'It's not rocket science,' I tell a colleague of mine, after having exposed some thought on why culture plays a significant role in the connection between technology and the arts. Culture makes that connection: artifacts are not just artifacts, they create discourse and this discourse is contingent on cultural manifestations, I furthermore say. And then I say something complicated about the self-reflexive paradox inherent in the observer/observed system of relations. One can observe a system without immediately becoming aware of the fact that one is already part of that system. Once that awareness occurs, however, the problem of legitimation begins: who rules over what or what rules over whom? How does one explain what one is doing in a system that ultimately constitutes one? While I try to aim for some precision, I decide that precision has never been my strong point, so I merely say it again: 'still, it's not rocket science.'

I can be extremely precise in certain circumstances and if need be, but my inclination has always tilted towards the obscure. I blame it on language. Unlike the language of a computer, however advanced - which operates with simple terms such as 0 and 1 - natural languages give us the possibility to pun, play, and pester our interlocutors with puns, plays, and other paronomastic palimpsesting.

I think of inheritance. My father was a rocket scientist. He worked in Communist Romania for the military at a unit where they designed rockets and missiles. He was a mathematician there until he died at the age of 39. My mother, au contraire, knew nothing about rockets, set theory, or number theory, but she was good at counting. I have never seen anybody count as fast as she did. She was arithmetic incarnated. This pissed my father off, of course. He kept wondering how someone could be so good without any formal training. He didn't believe in genius, and she didn't mind. They loved each other. Interestingly enough the only person who could challenge my mother was in fact my father's own sister, who was also good at counting. Fast too. This amused my father, even though it was still my mother who would win. My mother was a winner in other competitions too. Like the ones that involve measuring space and distance. When my mother would say, 'yes, we can fit the cupboard in there, as there's just enough space, about 73 cm,' she was always right. I have never seen anybody be able to measure distance and space with such precision and accuracy. Not once was she wrong. We were all amused when she would take people's bets. It meant chocolate for us on the incredulous' account.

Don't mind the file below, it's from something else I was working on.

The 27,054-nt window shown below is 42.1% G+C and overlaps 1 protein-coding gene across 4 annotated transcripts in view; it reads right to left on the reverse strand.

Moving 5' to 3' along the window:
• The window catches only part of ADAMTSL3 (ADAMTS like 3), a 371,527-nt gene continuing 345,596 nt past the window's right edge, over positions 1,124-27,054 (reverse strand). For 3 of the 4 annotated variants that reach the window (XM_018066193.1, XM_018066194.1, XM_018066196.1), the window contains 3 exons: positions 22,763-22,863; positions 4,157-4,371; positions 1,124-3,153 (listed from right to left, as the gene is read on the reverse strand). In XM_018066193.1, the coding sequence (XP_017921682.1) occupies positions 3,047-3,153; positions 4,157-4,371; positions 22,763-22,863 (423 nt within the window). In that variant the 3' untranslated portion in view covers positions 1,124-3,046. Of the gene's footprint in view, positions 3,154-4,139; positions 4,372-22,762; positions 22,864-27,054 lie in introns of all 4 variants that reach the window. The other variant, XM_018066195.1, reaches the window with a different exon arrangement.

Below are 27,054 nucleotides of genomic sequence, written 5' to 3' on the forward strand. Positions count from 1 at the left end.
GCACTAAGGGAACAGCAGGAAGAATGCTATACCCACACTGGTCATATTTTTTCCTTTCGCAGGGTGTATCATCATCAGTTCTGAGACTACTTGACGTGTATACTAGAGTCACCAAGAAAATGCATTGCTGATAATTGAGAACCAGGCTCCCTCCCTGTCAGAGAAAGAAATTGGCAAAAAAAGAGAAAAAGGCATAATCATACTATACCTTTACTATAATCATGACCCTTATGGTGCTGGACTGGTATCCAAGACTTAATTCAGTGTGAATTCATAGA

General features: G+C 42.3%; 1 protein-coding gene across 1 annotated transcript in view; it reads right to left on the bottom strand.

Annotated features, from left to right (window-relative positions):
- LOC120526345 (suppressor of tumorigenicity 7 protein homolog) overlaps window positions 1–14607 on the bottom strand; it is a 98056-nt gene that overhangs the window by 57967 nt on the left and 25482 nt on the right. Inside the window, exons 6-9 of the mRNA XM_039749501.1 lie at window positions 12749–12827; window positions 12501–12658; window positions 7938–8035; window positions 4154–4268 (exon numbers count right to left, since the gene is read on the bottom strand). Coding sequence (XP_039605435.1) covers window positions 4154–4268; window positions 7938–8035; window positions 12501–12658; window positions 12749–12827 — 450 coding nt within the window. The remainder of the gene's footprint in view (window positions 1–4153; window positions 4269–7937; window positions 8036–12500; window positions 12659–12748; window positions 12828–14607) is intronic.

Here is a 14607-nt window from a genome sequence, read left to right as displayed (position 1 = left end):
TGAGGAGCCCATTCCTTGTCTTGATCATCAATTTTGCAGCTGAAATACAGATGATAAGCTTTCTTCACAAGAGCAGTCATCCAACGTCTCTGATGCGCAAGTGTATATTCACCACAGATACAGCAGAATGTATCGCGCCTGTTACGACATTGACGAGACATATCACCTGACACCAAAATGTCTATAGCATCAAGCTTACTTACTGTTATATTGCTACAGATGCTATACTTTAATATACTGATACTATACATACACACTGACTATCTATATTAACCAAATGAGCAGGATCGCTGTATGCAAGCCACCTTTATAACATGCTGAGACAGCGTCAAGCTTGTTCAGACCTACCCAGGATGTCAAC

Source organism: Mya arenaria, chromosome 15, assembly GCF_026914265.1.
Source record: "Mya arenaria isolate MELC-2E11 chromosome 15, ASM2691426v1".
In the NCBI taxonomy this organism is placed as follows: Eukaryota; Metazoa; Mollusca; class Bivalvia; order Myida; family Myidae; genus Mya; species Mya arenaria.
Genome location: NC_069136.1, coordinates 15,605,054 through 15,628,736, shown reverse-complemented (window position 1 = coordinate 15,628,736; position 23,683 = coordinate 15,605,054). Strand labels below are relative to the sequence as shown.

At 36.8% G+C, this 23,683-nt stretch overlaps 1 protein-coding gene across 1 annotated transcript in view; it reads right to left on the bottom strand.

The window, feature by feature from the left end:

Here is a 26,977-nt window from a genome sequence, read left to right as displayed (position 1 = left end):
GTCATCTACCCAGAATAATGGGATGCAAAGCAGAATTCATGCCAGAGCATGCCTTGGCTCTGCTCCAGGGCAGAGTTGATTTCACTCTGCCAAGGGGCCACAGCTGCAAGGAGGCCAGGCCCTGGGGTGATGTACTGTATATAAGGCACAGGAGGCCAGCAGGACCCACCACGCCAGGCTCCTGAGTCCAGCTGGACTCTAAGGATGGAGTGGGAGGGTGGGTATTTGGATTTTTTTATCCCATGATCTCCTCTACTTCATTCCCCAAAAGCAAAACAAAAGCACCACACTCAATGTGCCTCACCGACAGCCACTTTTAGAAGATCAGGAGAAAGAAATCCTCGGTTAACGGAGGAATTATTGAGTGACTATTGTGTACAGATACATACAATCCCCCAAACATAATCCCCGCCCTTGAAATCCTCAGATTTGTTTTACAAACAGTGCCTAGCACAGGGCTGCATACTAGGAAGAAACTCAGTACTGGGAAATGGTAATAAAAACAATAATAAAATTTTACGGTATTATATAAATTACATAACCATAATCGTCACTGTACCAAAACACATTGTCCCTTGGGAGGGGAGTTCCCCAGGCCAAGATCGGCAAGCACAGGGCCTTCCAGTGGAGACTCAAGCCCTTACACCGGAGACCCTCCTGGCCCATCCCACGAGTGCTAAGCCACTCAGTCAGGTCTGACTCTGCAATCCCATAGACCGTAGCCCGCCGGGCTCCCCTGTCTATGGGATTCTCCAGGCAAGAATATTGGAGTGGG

What I inherited is a love of precision, which yet I cannot master, and a sense for space, which yet I am afraid of. Although I can also measure distance better than most people I know, I am never as precise as my mother used to be. Alas, she is also dead. One of my top favourite entertainment time is watching 3D movies about the cosmos at some Planetarium, yet it is never the case that I don't get the vertigo. I want to grasp infinity but cannot. In another dimension I fancy being Georg Cantor married to my mother. What attracts me to Cantor's mathematics is his discussion of the concepts of countable and uncountable infinities. Cantor's theory exhibits the proof of countability of the positive rationals and the proof that (0,1) is uncountable. However, my understanding of what's going on in mathematics at that level is reduced to a vague sense that there is something essential to the important concept of one-to-one correspondence. I translate that into my own pocket science: while I cannot count either like my mother or like my father, I can stand on my head like they never could. Granted, there is a genetic relation between my head and theirs, and since they could count, I take that to mean that their heads are therefore countable. Mine I prefer to think of as uncountable. This makes me feel like a cosmopolitan Alice - if not in wonderland, then still in some rational integer.

Alice folded her hands, and began: -
'You are old, Father William,' the young man said,
'And your hair has become very white;
And yet you incessantly stand on your head -
Do you think, at your age, it is right?'
'In my youth,' Father William replied to his son,
'I feared it might injure the brain;
But, now that I'm perfectly sure I have none,
Why, I do it again and again.'


Camryn said…
Your command of numbers, space and pieces is eclipsed only by your great talent w/words. Honestly, another terrific entry that leaves me full, and wanting more.

You and your stories are a shooting star in this constellation of European cosmopolites. America's finest could learn a thing or 2.

Keep it up, C. I like hearing about your parents.

Yours, exponentially
Stuart Noble said…
"Cantor's theory exhibits...that (0,1) is uncountable."

Re-reading DeLillo's "Cosmopolis."
I find the idea of uncountable 0's and 1's quite interesting. I read DeLillo's subtext here as 0's and 1's (digitization) are unobservable and ultimately "uncontrollable."

The idea is that the digitization of capital and everything else creates an "uncountable environment."

"That wants you to believe there are foreseeable trends and forces. When in fact it's all random phenomena. You apply mathematics and other disciplines, yes. But in the end you're dealing with a system that's out of control. Hysteria at high speeds, day to day, minute to minute. People in free societies don't have to fear the pathology of the state. We create our own frenzy, our own mass convulsions, driven by thinking machines that we have no final authority over. The frenzy is barely noticeable most of the time. It's simply how we live." (85)

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